It is important not to underestimate the serious effects of altitude. People die or sustain permanent brain damage as a result of not being aware of the issue. However, many thousands of people travel to high altitude without harm. It all depends on how much they understand and what they do.
Adaptation to altitude depends very much on the speed at which altitude is reached. It has little relationship to fitness and no relationship to age. At altitude I have seen many examples of fit 70 year olds out-performing youngsters less than half their age.
If you have previously trekked to altitude, and your ascent at that time was gradual, your experiences on our treks are likely to be similar. If you have had a bad experience you have to question whether your approach was sufficiently gradual or whether you might be a person who just does not do well at rarefied heights. If you have qualms or queries about this, I am happy to discuss it with you.
I have been taking trekkers to Nepal since 1978 and have never had anyone seriously ill with altitude. The important things are to have gradual ascent, time to adjust, rest days, and someone who can recognise early problems. All these requirements are features of any Footprints trip. We have structured our tours to be gradual. This often results in them being longer than offerings by other companies to allow time for rest days and acclimatization. And we believe that we should all enjoy the experience!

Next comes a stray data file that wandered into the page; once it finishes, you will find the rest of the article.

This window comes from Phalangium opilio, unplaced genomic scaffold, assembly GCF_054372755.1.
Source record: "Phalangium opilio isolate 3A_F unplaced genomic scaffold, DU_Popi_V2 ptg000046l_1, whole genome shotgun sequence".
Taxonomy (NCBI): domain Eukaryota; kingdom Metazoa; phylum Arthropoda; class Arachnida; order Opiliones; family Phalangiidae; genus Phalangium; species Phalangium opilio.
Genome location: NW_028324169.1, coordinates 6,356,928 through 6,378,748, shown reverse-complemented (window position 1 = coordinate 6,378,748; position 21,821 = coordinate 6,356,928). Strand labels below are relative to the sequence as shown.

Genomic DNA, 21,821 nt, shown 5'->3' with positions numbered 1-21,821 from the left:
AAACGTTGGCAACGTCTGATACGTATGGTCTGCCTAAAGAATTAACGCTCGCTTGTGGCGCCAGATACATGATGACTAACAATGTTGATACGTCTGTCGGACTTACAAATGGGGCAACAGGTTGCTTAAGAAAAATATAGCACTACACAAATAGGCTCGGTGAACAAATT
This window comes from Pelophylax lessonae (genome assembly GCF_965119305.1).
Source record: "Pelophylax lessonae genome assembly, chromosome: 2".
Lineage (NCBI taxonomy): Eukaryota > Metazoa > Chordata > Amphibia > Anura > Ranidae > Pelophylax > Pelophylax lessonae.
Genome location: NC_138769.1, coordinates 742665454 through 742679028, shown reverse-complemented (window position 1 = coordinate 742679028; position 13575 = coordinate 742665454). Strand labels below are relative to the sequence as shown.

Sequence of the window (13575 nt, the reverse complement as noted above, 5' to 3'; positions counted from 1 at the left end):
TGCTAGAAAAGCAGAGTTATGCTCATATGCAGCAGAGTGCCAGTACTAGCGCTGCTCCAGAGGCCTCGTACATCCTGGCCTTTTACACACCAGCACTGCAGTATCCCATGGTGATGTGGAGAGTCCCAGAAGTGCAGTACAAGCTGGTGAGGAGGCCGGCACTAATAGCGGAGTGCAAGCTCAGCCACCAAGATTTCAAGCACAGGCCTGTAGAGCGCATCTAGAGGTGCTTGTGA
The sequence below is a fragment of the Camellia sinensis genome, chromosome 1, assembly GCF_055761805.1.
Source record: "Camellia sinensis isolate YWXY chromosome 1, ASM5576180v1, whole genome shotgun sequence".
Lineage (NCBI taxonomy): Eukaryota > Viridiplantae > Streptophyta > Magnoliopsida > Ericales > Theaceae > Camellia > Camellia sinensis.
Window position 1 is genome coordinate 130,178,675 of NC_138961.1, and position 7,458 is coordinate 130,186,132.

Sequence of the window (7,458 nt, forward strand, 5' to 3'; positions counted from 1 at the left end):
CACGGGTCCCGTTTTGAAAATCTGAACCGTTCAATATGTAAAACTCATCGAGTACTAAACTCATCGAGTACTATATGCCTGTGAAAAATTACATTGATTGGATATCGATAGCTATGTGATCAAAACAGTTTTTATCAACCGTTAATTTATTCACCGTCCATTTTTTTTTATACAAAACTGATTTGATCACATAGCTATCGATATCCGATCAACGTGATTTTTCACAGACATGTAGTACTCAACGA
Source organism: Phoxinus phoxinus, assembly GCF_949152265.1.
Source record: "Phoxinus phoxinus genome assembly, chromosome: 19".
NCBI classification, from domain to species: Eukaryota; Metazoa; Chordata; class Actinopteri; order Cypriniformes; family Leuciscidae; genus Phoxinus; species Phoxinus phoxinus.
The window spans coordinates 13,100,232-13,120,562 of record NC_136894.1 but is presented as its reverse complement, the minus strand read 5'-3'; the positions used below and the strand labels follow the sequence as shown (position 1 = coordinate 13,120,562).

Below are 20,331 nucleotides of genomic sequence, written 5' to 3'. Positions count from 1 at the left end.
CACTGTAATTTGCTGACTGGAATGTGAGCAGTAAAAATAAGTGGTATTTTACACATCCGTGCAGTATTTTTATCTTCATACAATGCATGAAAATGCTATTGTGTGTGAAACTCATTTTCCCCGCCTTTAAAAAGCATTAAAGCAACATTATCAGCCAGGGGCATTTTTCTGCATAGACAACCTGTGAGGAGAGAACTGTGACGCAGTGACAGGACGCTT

People respond differently to altitude however, so on our treks if someone is not acclimatizing well then alternatives will be arranged.
Most people experience some degree of breathlessness when above 3000m (10,000ft) , some have sleep disturbance and feel a loss of appetite. Some people get minor headache. All of these symptoms are for the most part quite transitory.
More serious symptoms can occur and may rarely result in death. Serious symptoms are much more likely if exposure is rapid, to extreme height and accompanied by physical exertion. Some individuals are more susceptible than others to the effects of altitude.
It is important to drink plenty of bottled water or tea and to move more slowly at altitude.
Drug prophylaxis can significantly reduce symptoms and risks from altitude. A recommended regime is as follows:Acetazolamide (Diamox) 250mg twice daily for at least 24hrs before ascent to altitude
500mg daily of the slow-release version of Diamox
Side effects from Diamox are common and may prove unacceptable for some individuals. They include mild diuresis (tendency to urinate) and tingling of fingers and toes. Both tend to diminish with continued use. Some individuals may get allergic rash from use of acetazolamide.
We suggest that you discuss these issues with your doctor. It is our strong recommendation that clients travelling to altitude take Diamox unless medically contraindicated.
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